Sunday, August 17, 2008

Why artists should read Joseph Schumpeter

Album or CD cover art, a victim of progress. Or should artists embrace creative destruction and make way for new media?
Designer Peter Saville, who is responsible for pioneering sleeve designs for Roxy Music and New Order in the Eighties, fears album art has had its day.

Speaking from his studio this weekend, Mr Saville believes that cover art is dead, not just because of technology, but because the youth culture in which albums once operated has changed: "We have a social disaster on our hands," he said. "The things that pop music was there to do for us have all been done... there's nothing to rail against now.

"When I was 15, in the North-west of England.... the record cover to me was like a picture window to another world. Seeing an Andy Warhol illustration on a Velvet Underground album was a revelation.... It was the art of your generation... true pop art."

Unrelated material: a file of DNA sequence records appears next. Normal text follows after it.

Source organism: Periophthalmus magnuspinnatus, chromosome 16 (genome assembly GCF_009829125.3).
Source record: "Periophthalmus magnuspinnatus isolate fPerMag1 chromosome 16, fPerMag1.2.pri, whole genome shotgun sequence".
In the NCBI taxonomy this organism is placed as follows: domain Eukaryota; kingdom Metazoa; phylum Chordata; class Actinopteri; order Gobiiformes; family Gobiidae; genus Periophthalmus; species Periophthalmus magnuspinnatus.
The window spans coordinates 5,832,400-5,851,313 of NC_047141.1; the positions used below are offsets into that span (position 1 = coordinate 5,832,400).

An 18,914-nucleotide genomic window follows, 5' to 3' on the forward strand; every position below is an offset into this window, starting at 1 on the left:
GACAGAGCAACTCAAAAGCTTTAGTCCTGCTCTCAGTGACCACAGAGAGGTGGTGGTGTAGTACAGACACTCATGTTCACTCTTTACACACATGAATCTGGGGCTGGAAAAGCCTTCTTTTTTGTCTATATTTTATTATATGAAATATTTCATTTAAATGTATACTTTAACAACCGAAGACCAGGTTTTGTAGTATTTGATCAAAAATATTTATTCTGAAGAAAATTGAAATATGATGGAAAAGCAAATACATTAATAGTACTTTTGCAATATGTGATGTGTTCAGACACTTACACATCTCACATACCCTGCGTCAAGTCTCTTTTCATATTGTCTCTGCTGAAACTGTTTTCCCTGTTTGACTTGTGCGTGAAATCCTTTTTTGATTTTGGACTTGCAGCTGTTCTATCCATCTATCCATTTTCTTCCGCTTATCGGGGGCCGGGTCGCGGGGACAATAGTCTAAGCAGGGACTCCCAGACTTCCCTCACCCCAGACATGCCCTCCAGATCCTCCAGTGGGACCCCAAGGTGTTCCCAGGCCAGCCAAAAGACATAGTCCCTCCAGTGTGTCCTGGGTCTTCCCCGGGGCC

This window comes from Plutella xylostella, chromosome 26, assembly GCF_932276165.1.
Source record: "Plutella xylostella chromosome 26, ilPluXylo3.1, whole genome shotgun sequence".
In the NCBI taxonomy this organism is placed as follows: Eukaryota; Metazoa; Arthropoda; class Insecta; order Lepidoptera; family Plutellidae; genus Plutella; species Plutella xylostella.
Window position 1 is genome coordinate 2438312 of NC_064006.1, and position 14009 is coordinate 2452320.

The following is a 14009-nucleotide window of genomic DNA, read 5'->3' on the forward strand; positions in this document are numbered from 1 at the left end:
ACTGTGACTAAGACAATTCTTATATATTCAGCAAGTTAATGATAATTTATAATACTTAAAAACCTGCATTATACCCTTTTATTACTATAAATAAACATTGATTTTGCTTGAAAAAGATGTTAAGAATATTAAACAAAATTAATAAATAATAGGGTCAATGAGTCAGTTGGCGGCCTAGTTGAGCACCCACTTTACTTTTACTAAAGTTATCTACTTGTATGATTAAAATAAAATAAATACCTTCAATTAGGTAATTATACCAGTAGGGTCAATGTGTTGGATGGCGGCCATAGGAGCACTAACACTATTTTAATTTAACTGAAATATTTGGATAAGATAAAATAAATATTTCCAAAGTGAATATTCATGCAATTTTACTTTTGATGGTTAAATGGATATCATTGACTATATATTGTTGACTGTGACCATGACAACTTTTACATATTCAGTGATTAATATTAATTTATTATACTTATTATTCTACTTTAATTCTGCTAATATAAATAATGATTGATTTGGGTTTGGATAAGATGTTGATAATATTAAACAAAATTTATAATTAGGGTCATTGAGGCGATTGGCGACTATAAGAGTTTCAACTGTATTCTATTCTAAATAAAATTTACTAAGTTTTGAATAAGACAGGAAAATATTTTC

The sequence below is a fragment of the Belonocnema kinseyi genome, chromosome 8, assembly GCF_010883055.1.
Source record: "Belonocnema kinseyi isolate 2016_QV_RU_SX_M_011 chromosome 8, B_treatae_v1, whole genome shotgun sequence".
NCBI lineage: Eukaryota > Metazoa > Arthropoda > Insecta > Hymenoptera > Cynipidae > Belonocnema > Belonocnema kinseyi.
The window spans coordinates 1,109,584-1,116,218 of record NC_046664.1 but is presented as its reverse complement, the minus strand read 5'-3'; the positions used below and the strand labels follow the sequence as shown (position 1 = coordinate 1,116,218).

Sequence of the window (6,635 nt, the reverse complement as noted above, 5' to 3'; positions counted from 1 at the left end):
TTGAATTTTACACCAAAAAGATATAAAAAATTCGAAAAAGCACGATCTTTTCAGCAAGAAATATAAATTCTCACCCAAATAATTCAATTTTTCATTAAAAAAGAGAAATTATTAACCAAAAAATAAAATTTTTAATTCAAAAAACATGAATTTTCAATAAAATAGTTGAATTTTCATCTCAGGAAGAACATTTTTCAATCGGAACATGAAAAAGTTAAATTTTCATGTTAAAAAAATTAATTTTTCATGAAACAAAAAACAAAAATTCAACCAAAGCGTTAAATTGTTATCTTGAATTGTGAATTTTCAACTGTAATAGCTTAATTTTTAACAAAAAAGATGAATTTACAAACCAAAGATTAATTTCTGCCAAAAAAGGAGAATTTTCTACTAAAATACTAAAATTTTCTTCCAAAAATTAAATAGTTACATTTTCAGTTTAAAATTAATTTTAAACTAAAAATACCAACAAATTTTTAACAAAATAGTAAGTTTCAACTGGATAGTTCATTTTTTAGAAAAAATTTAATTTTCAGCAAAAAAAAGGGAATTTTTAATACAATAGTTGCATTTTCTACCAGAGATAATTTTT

Veteran keyboard player Rick Wakeman, once of the progressive rock band Yes, and now a DJ on the Planet Rock radio station, said: "With downloads and everything... it's just killing the whole art side of music stone dead. To be quite honest, unless you have 20-20 vision it's very hard to read anything written on a CD cover. There was something very special about [vinyl] albums... it's a great shame."

Record companies set aside up to £50,000 for the design of a leading band's album sleeve. The compact disc, launched in the Eighties, offered artists a much smaller canvas. Now, with the iPod, album design has shrunk to about a square inch, and the budget for its sleeve to about £5,000.

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